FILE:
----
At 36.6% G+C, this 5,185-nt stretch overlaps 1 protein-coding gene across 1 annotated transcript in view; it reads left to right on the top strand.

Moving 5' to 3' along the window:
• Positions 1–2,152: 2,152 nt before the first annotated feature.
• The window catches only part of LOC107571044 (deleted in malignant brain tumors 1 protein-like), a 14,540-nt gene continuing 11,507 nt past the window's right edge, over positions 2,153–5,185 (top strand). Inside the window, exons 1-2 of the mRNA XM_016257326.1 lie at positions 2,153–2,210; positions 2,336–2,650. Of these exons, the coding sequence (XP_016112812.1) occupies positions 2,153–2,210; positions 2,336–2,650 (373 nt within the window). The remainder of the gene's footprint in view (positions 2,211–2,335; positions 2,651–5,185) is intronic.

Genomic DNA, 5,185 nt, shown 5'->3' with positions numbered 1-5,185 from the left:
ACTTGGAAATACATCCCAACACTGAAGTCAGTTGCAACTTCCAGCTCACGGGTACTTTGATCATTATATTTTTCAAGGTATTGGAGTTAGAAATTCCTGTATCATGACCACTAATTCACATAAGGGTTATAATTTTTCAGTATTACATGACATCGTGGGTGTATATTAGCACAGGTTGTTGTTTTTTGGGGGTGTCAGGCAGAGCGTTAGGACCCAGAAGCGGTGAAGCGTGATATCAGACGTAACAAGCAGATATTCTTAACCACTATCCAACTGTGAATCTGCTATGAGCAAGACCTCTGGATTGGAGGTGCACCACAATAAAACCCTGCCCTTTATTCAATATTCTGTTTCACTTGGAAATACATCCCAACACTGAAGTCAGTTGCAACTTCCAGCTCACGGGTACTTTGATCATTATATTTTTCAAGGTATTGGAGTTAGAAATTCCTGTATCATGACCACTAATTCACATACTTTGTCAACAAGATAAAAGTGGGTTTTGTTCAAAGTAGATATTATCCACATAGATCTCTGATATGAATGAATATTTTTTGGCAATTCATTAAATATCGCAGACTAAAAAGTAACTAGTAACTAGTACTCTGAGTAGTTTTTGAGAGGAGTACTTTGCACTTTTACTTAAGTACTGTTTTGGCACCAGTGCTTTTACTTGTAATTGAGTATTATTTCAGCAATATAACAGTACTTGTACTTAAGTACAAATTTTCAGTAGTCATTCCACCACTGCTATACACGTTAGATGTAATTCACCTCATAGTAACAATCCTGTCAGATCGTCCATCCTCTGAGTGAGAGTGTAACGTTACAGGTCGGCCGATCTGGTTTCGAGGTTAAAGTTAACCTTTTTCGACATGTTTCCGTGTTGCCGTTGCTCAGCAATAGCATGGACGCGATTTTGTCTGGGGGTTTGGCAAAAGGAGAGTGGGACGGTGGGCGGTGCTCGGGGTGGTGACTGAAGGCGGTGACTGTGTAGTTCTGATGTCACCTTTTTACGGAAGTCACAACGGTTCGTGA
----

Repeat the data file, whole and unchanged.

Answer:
At 36.6% G+C, this 5,185-nt stretch overlaps 1 protein-coding gene across 1 annotated transcript in view; it reads left to right on the top strand.

Moving 5' to 3' along the window:
• Positions 1–2,152: 2,152 nt before the first annotated feature.
• The window catches only part of LOC107571044 (deleted in malignant brain tumors 1 protein-like), a 14,540-nt gene continuing 11,507 nt past the window's right edge, over positions 2,153–5,185 (top strand). Inside the window, exons 1-2 of the mRNA XM_016257326.1 lie at positions 2,153–2,210; positions 2,336–2,650. Of these exons, the coding sequence (XP_016112812.1) occupies positions 2,153–2,210; positions 2,336–2,650 (373 nt within the window). The remainder of the gene's footprint in view (positions 2,211–2,335; positions 2,651–5,185) is intronic.

Genomic DNA, 5,185 nt, shown 5'->3' with positions numbered 1-5,185 from the left:
ACTTGGAAATACATCCCAACACTGAAGTCAGTTGCAACTTCCAGCTCACGGGTACTTTGATCATTATATTTTTCAAGGTATTGGAGTTAGAAATTCCTGTATCATGACCACTAATTCACATAAGGGTTATAATTTTTCAGTATTACATGACATCGTGGGTGTATATTAGCACAGGTTGTTGTTTTTTGGGGGTGTCAGGCAGAGCGTTAGGACCCAGAAGCGGTGAAGCGTGATATCAGACGTAACAAGCAGATATTCTTAACCACTATCCAACTGTGAATCTGCTATGAGCAAGACCTCTGGATTGGAGGTGCACCACAATAAAACCCTGCCCTTTATTCAATATTCTGTTTCACTTGGAAATACATCCCAACACTGAAGTCAGTTGCAACTTCCAGCTCACGGGTACTTTGATCATTATATTTTTCAAGGTATTGGAGTTAGAAATTCCTGTATCATGACCACTAATTCACATACTTTGTCAACAAGATAAAAGTGGGTTTTGTTCAAAGTAGATATTATCCACATAGATCTCTGATATGAATGAATATTTTTTGGCAATTCATTAAATATCGCAGACTAAAAAGTAACTAGTAACTAGTACTCTGAGTAGTTTTTGAGAGGAGTACTTTGCACTTTTACTTAAGTACTGTTTTGGCACCAGTGCTTTTACTTGTAATTGAGTATTATTTCAGCAATATAACAGTACTTGTACTTAAGTACAAATTTTCAGTAGTCATTCCACCACTGCTATACACGTTAGATGTAATTCACCTCATAGTAACAATCCTGTCAGATCGTCCATCCTCTGAGTGAGAGTGTAACGTTACAGGTCGGCCGATCTGGTTTCGAGGTTAAAGTTAACCTTTTTCGACATGTTTCCGTGTTGCCGTTGCTCAGCAATAGCATGGACGCGATTTTGTCTGGGGGTTTGGCAAAAGGAGAGTGGGACGGTGGGCGGTGCTCGGGGTGGTGACTGAAGGCGGTGACTGTGTAGTTCTGATGTCACCTTTTTACGGAAGTCACAACGGTTCGTGA